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The military divorce rate went down slightly in 2012, settling at 3.5 percent, according to Pentagon statistics released to Military.com on Tuesday.
Military officials and divorce experts are hopeful that the overall rate, which had crept slowly up from 2.6 percent in 2001 to 3.7 percent in 2011, is starting to move downward. Still, researchers are hesitant to call the decrease a real trend until they see it continue for a longer period.
“The sense is that things are possibly drifting down,” said Benjamin Karney, a researcher with the RAND Corp. who has studied military divorce. “Interpreting it is a challenge. As much as it would be terrific to say ‘Oh great, we’ve turned a corner,’ it’s really hard to do that in one year.”
The divorce rate is measured by comparing the number of married military members at the beginning to the end of the fiscal year while taking into account attrition, new recruits, and new marriages.
Between 2011 and 2012, the divorce rate went down slightly in every service among male and female servicemembers of all ranks.
Enlisted female soldiers and Marines, however, continue to experience the highest rate of divorce -- 9.4 percent and 9.3 percent respectively. In the Army, the female enlisted divorce rate is more than triple that of enlisted males. Still, those rates are down from the 2011 rates of 9.6 percent in Army and 9.8 percent in the Marine Corps.
But the incremental rate change does not necessarily translate into a noticeable day-to-day difference. One divorce attorney in military-rich San Diego said he has not seen any substantial increase or decrease in military divorces over the last 10 to 20 years.
“I have seen the instance of divorce remain steady … without any decline over the last 10 to 20 years,” said Alan Edmonds, the principal divorce attorney at the Edmonds Law Firm in San Diego. “The biggest problem facing married military members is their age and their lack of coping skills for the stress of long separations.”
Karney said the lessening of two key marriage stressors, including the length and frequency of separations, could be linked to the slight 2012 divorce rate decrease.
“The divorce rates are perhaps trickling down because the pace of deployment is getting slower,” he said. “Another possibility is that the economy is kind of bouncing back and military families are absolutely affected by the broader national economy, so maybe their lives are gradually getting easier.”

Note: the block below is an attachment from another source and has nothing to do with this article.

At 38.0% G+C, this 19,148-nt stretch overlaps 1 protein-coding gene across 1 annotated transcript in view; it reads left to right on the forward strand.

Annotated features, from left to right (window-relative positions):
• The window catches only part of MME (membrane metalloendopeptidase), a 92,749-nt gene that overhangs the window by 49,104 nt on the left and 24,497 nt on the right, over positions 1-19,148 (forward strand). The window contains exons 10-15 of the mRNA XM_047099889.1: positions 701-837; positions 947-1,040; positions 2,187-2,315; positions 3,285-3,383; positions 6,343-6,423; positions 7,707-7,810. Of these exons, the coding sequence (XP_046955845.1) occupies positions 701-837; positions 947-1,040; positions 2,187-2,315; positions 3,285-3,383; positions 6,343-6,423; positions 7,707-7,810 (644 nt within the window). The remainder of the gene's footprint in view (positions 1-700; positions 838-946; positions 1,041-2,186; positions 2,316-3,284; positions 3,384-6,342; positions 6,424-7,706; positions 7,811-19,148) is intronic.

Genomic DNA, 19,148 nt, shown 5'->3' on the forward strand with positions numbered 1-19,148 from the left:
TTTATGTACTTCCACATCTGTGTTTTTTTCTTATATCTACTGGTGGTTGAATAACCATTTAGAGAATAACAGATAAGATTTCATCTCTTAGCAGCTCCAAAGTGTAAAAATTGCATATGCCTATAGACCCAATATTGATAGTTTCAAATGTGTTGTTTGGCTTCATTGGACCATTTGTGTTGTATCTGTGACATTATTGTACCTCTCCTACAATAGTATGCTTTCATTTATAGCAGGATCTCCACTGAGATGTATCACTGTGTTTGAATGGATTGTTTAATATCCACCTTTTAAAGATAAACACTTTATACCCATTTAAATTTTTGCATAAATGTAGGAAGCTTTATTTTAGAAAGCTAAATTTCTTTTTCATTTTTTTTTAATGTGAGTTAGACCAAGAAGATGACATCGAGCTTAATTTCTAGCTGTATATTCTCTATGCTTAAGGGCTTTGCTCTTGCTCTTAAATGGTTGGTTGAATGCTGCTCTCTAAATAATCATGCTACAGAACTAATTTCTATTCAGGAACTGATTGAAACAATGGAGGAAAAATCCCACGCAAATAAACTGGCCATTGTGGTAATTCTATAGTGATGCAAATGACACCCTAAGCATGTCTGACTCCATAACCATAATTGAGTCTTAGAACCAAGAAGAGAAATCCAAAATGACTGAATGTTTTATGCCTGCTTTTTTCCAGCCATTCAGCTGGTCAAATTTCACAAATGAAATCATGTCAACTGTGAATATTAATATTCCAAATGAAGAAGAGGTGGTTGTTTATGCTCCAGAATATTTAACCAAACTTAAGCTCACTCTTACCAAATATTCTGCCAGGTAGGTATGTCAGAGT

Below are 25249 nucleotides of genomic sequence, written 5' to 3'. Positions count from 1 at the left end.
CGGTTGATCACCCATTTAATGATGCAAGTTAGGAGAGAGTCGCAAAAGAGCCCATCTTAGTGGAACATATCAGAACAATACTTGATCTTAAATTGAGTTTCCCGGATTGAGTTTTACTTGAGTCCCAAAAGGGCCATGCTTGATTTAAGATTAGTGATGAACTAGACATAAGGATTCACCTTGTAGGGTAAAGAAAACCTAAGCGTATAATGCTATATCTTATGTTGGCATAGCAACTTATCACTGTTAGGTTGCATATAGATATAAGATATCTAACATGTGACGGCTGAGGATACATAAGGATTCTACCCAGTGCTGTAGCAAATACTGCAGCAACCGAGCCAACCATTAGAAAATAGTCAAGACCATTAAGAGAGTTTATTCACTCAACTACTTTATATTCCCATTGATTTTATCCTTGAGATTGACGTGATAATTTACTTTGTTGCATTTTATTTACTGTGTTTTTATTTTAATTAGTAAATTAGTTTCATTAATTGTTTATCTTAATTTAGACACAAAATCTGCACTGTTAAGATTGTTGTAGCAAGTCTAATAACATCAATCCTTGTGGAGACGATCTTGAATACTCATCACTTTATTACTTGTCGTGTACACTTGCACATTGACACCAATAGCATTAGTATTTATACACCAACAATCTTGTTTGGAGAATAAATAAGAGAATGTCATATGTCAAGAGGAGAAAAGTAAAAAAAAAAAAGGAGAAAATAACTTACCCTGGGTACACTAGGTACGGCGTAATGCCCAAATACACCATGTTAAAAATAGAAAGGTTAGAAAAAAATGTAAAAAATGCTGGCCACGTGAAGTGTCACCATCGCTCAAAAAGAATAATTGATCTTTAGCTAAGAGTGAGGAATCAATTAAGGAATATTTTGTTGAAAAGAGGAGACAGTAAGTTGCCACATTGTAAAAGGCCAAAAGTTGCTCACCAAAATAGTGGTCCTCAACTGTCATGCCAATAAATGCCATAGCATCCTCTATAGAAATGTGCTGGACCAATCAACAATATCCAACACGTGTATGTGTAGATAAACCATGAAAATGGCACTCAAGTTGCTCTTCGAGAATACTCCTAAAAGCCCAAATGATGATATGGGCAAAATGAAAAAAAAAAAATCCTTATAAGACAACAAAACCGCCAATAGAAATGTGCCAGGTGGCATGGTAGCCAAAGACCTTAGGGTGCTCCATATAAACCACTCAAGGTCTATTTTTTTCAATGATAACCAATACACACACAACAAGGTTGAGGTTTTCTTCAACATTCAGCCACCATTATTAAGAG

The civilian divorce rate stands at about 3.6 percent as of 2010, according to the most recent data. Military and civilian divorce rates cannot be accurately compared due to how they are tracked.
While the divorce rate in the military is based on personnel data used to distribute benefits, the civilian rate is calculated on a per-1,000 person basis by the Centers for Disease Control and Prevention (CDC). The CDC’s calculation, however, only accounts for 41 states because several states, including California, do not track or report their rate.
Military officials attribute the small decrease to the success of marriage support and emotional health programs, such as the Army’s Strong Bonds retreats and private counseling.
“The health and well-being of servicemembers and their families is a priority,” said Cmdr. Leslie Hull-Ryde, a Defense Department spokesman. “Strong relationships are important to our readiness.”
Officials with the Army’s chaplains office, however, admit that there is still room for improvement. To really help divorcing couples, they need to be able to track what is causing the divorce -- something that is not currently done well, officials said. While they believe their Army Strong Bonds program, which takes participants on a retreat weekend for a series of relationship classes, is very successful, knowing what causes divorce could help them make it even better, one official said.
“Right now, there’s no reporting requirement on the part of individuals. If there weren’t entitlements and benefits linked to it, they wouldn’t have to tell us they're divorced at all. Unless they seek counseling before the divorce or after the divorce, we are unlikely to know any of the reasons they’re divorcing,” said Chaplain Col. Ken Stice, a spokesman for the Army Chief of Chaplains. “Right now, we’re on the sweet spot of respecting servicemembers and their spouses, but because of that we’re unable to support them.”
However, Stice said Army chaplains recognize the problem. And as troops spend less time deployed and more time at home, chaplains are ready to dig in deeper with servicemembers.
“I think the Army is posturing well for a more garrison environment where we have the time to ask those questions,” Stice said.